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184                 PATHOGENIC BACTERIA.

to us under the name of Staphylococcus pyogenes albus,
but in an attenuated condition. If his opinion be correct,
and we have seated deeply in our derm a coccus which
can at times cause abscess-formation, the conclusions of
Robb and Ghriskey, that sutures of catgut when tightly
drawn may be a cause of skin-abscesses by predisposing
to the development of this organism, are certainly justi-

Not only does the coccus occur in the attenuated form
described, but we have very commonly present upon the
skin, generally as a harmless saprophyte, the important
Staphylococcus pyogenes albus, which is a common cause
of suppuration.


Although, as stated, the Staphylococcus pyogenes albus
is a common cause of suppuration, it rarely occurs alone,
the studies of Passet showing that in but 4 out of 33 cases
which he investigated was this coccus found by itself.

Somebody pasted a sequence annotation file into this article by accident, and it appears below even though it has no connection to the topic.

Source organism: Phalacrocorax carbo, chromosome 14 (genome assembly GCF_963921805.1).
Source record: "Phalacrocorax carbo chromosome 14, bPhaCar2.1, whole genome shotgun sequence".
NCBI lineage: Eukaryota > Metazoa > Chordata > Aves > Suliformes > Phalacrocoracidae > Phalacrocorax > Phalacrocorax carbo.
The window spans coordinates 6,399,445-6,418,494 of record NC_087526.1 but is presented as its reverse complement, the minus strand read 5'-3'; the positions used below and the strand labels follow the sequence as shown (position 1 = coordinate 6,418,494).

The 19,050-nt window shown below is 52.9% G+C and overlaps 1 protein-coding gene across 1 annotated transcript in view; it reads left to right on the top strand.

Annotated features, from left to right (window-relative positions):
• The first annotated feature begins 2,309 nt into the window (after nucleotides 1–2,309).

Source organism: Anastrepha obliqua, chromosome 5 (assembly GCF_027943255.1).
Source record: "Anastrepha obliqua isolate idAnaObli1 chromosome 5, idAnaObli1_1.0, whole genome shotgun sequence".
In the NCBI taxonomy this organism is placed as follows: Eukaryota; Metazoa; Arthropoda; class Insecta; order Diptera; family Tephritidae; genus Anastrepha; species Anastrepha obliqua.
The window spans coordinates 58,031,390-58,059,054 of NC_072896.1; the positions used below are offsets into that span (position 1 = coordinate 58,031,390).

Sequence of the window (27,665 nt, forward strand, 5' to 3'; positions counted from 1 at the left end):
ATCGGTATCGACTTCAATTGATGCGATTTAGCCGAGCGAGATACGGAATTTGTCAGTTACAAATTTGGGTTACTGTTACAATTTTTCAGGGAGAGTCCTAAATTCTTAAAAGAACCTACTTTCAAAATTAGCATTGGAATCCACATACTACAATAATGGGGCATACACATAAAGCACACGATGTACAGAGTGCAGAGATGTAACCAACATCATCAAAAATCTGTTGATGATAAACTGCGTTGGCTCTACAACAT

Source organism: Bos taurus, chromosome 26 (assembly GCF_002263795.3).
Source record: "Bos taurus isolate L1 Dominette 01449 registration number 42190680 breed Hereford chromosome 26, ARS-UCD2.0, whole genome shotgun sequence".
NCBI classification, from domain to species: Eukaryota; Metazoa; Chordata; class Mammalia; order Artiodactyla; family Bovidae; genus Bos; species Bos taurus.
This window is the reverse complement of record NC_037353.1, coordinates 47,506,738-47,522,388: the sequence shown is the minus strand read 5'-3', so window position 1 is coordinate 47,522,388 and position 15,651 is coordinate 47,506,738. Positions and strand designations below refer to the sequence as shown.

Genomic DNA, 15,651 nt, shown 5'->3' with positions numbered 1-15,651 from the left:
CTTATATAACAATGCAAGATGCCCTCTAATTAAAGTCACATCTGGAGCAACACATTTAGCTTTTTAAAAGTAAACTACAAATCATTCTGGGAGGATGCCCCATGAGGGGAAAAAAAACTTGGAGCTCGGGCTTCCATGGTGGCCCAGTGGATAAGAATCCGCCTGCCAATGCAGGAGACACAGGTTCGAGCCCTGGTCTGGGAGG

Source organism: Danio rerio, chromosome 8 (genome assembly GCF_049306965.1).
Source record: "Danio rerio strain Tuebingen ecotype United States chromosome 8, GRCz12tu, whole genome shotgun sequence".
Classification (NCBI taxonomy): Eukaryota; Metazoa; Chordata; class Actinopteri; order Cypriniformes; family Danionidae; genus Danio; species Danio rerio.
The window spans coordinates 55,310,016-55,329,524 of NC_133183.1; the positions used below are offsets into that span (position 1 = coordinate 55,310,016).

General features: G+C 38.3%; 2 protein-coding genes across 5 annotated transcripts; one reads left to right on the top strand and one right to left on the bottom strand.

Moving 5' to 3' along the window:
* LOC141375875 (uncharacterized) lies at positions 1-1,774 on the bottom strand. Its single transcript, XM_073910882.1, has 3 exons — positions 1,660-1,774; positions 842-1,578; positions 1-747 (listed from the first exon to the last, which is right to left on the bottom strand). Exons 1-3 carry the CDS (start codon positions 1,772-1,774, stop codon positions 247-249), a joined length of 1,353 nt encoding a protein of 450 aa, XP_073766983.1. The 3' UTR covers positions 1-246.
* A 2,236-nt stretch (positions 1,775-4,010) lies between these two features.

When pure cultures of the coccus are injected subcu-
taneously into rabbits and guinea-pigs, abscesses some-
times result; sometimes there is no result Injected
into the circulation of these animals, the staphylococci
sometimes cause septicemia, and after death can be found
in the capillaries, especially of the kidneys. From these
illustrations it will be seen that the organism is feebly

In its vegetative characteristics the Staphylococcus
albus is almost identical with the species next to be de-
scribed, but differs from it in that there is no golden color
produced. Upon the culture-media it grows white.

Generally present upon the skin, though in smaller
numbers, is the dangerous and highly virulent Staphylo-
coccus pyogenes aureus (Fig. 50), or " golden Staphylococ-
cus'1 of Rosenbach. As the morphology of this organ-
ism, and indeed the generality of its characters, are